Not even a year old, the consumer-friendly and totally wireless Oculus Quest stand-alone virtual reality headset is proving a smash hit both newcomers to VR and to those whom have been tethered to the PC for far too long. In my last article, I recommended twelve games and experiences you should look at getting for your Quest on Day One. Now, I’ll tell you about five more that are worth your time (and money).
If you haven’t already read my Oculus Quest Day One Survival Guide, I’d recommend you take a read — at least look over — those titles first as I may refer to them as well as compare and contrast.
Before we go over the experiences, just a couple more things. First, these are Quest native titles; not streamed via Link, Virtual Desktop or other means. Second, these are chosen based on a variety of criteria — some scientific and some not so much so; and probably completely inconsistently, too.
Note: I only recommend games I have actually played and enjoy. As such, I do not play multiplayer games on Quest because I am not going to use Facebook; therefore I cannot recommend these experiences to you. These games do not require another human online to gain enjoyment or value — so whether or not you like to play with other people or not, you should be able to get value from them.
If you’re like me, you probably dismiss a lot of “Free” experiences on the Oculus store because — well, let’s be honest — most of them are commercial junket type experiences used to promote product or have some pay-later sort of hook.
In this experience you care for, feed and play with a virtual pet named Bogo.
Much like other virtual pet sims, you’ll do things like brush, play fetch, etc. but the experience has a considerable amount of playtime in there if you’re willing to experiment a little.
It is extremely approachable, engaging as is a great “new to VR” type experience. It is also a solid use of roomspace — giving you an extra feeling of freedom and movement. It runs about 15 minutes or so.
Free | Oculus Quest Exclusive
Vader Immortal: Episode II
In my original article I recommended Episode I as a great experience for any Star Wars fan. This episode is no different.
The story continues with another roughly 35 minute story (not a ton of replay value here) along with an even better Dojo II — a 50 level, progressively more difficult challenge where you get to put your force powers to the test.
This time around, you get Force Power and a throwable lightsaber which may not seem like much, but it is enough to bring this over and above the value of the first one.
Great experience at a good price.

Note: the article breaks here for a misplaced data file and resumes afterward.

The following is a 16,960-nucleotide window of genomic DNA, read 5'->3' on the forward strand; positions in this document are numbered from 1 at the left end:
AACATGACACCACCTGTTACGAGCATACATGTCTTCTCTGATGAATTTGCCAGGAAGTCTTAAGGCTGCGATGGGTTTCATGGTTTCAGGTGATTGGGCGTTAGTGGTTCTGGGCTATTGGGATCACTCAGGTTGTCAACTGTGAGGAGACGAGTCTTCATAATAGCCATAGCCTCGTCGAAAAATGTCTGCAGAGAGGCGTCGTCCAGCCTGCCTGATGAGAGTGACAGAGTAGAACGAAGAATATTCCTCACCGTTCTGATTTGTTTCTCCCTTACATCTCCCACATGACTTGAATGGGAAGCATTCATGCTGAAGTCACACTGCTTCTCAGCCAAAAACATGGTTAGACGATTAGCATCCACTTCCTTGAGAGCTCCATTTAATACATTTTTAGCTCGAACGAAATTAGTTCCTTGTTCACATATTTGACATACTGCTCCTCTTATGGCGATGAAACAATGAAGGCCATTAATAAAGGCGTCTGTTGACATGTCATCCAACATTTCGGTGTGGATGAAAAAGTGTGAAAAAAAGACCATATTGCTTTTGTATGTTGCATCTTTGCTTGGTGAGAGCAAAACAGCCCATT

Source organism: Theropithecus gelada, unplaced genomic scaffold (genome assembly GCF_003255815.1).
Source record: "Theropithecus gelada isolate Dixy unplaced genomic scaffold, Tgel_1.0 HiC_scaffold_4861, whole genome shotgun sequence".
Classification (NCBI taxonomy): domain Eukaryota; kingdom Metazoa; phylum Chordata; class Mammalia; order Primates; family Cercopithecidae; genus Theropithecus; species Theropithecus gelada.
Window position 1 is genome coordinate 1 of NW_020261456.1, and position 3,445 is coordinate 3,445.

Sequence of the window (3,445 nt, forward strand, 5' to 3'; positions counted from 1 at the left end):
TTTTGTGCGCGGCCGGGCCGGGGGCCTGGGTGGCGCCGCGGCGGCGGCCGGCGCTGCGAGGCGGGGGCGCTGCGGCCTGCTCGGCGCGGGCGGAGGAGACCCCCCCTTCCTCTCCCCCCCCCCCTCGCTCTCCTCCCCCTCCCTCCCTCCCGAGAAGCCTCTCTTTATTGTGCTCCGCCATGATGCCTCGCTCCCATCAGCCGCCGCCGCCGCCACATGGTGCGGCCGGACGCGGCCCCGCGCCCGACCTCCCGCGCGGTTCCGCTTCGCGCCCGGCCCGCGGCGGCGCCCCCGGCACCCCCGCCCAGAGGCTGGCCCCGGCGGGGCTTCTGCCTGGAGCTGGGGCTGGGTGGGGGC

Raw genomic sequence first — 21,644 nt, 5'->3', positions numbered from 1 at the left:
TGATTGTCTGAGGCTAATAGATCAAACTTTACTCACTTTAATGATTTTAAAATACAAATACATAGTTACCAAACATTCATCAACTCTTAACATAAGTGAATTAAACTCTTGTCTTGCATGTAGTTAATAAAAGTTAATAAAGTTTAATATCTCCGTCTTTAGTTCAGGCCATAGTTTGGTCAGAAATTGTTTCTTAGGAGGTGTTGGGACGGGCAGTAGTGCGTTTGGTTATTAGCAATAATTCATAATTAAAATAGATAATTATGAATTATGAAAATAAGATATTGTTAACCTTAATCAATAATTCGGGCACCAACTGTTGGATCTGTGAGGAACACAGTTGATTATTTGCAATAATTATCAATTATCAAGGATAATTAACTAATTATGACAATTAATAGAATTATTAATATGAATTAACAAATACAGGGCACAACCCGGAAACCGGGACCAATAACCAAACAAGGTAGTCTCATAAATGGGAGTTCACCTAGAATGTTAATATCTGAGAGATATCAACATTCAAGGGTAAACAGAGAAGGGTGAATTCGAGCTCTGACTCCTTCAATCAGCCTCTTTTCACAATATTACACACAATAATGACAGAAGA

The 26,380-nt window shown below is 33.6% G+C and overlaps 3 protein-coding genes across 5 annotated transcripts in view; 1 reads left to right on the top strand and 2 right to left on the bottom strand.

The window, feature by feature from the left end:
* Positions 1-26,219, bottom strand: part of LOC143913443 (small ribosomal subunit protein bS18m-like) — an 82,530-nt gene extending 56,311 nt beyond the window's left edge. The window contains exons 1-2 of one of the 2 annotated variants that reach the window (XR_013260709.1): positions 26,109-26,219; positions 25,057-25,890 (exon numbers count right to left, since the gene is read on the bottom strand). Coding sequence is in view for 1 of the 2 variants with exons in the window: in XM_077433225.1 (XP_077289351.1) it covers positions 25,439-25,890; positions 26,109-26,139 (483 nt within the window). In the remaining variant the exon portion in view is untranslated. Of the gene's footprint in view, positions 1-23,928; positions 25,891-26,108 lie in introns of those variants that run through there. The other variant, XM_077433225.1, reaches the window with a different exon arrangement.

$10 | Oculus Quest / Rift (Cross-Buy)
The Quest ships with a “welcome to VR” tutorial called First Steps. It can help almost anyone get acclimatized and enjoying VR in a hurry.
First Contact is the “welcome to VR” tutorial that shipped with the original Rift — where you interact with a cute little robot using a 3D printer to make you fun gadgets to learn your way around the virtual space.
You can now get this tutorial on Quest and use it as a substitute (or companion) for First Steps. The price is right; Free.
Free | Oculus Quest / Rift (Cross “buy”)
Normally I’m against the in-app purchase aspect of “free to play” games, but Bait! has pretty much appeared to do it right (rare).
This is a lightweight fishing simulator that appears to be able to captivate real fishermen and non-fisherman alike.
The mechanics are well done; you feel like your fishing — from casting to reeling and “playing” the fish.
It looks great and is immensely relaxing and engaging, making it a perfect title to introduce a non-techie or non-gamer to. Reviews claim there is a good 3+ hours here too; not bad for free — and the game can be fully completed without a purchase.
Free | Oculus Quest
There is nothing I personally hate more than “games” that become “work”. You know what I’m talking about — there are stories of people setting up virtual shops in MMORPGS that they come home from the office and go right back to work selling rat bones to newbies.
The very name Job Simulator might make the hair stand up on the back of your neck.
Your duties as a chef, office worker and even a convenience store owner (my favorite) could barely be considered work. The boring monotony of these environments has been removed and the developers from Owlchemy Labs has really made a superb game out of the concept.
Another thing worth pointing out here is that this is a sitting experience (of which there aren’t a great many of in the virtual reality world) that is highly accessible and playable by just about anyone from 8 to 80. If you have tweens or teens, they probably already know about this title and I bet you would make their day if you bought it.
$19.99 | Oculus Quest